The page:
Cllr Richard Watts, Chair of the Local Government Association’s Children and Young People Board, said: “With councils currently supporting record numbers of children through the care system, this report is a timely contribution to the debate around how best to meet the needs of children and families before they reach crisis point.

“We are pleased that the review backs our call for the Government to plug the funding gap facing children’s services which will reach almost £2 billion by 2020. The report also recognises the importance of government departments fully considering how policies on issues such as welfare reform will impact on children and families. The LGA has previously called for the introduction of a children and young people impact assessment for public bodies to use alongside existing equalities impact assessments, to ensure that the needs of children are properly considered in all policy and legislative changes.

“The crisis facing children’s services goes beyond providing vital support to a record number of children in care. In addition, councils are also now starting more than 500 child protection investigations every day on average, and have a child referred to them every 49 seconds on a daily basis.

“The care that children and young people receive can be a positive life-changing experience and set them on the path of a thriving and prosperous future. The Government urgently needs to commit to fully funding these services so that councils can manage the rising demand for help, while also providing the additional resources they need to support families before problems escalate to the point where a child might need to come into care,” he added.

Stuart Gallimore, ADCS President, said: “Care is transformative for some children and is essential to keeping them safe from harm. The number of children in care has steadily increased for almost a decade, placing the care and court systems under significant pressure because sufficient funding has not been provided. There is no right answer to the question of how many children we should have in care, instead, our focus should be on whether we have the right children in care and how we can support children and families to stay together safely. Many local authorities are using their increasingly limited resources to do this, including by prioritising funds on edge of care services and working with families to prevent family breakdown, but, this is no easy task in the current financial climate.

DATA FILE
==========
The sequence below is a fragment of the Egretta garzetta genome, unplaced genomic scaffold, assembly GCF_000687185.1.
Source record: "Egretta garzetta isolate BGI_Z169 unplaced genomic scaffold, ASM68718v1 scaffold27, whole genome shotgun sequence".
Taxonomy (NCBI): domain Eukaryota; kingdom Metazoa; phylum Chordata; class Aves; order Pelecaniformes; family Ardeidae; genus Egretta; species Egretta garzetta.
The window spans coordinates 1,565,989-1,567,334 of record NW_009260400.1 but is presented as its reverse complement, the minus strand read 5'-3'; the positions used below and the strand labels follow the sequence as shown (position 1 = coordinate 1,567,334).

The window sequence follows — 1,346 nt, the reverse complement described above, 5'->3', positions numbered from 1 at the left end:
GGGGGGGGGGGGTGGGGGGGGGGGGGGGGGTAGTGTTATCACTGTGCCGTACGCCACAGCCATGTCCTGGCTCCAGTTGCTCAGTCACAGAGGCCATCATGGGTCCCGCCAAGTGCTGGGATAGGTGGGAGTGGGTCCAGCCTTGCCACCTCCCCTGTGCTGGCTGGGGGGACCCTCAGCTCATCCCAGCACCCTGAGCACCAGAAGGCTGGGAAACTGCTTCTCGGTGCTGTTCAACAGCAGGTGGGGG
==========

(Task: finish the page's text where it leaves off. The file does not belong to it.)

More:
“Since 2010, funding for local authorities has been halved despite significantly increased demand for services. This has seriously reduced the range and reach of services we are able to provide to children and their families and our ability to improve their outcomes. The report helpfully supports our call for government to plug the funding gap in children’s services, expected to be at least £2billion by 2020, and echoes our call for an impact assessment which considers how government policy effects children and young people. We need to embed long term change into the system aimed at preventing the need for children to come into care in the first place which can only come from a sustainable, long term approach to offering help and support earlier,” he added.

BASW England Manager, Maris Stratulis, says “Social workers want to work do a good job and develop appropriate relationships with children and families, one of the core messages from the report is that there needs to be more focus on relationship-based practice – children, families, practitioners and research is telling us that needs to happen, we must listen to the voices that count. BASW England has been strongly advocating for a national focus on relationship based social work and launched the 80/20 campaign in collaboration with the Office of the Children's Commissioner.”

“We are currently working with partners to explore innovative ways to reduce the amount of time social workers spend on red tape bureaucratic processes and administration and re-focus on investing in relationship based social work. Effective high quality social work is only viable if employers create a conducive work environment, manageable caseloads, regular good quality reflective supervision, investment in continuous professional development underpinned by leadership that creates a culture of meaningful partnership with staff, children, families and partnership organisations,” she added.

Care Crisis Review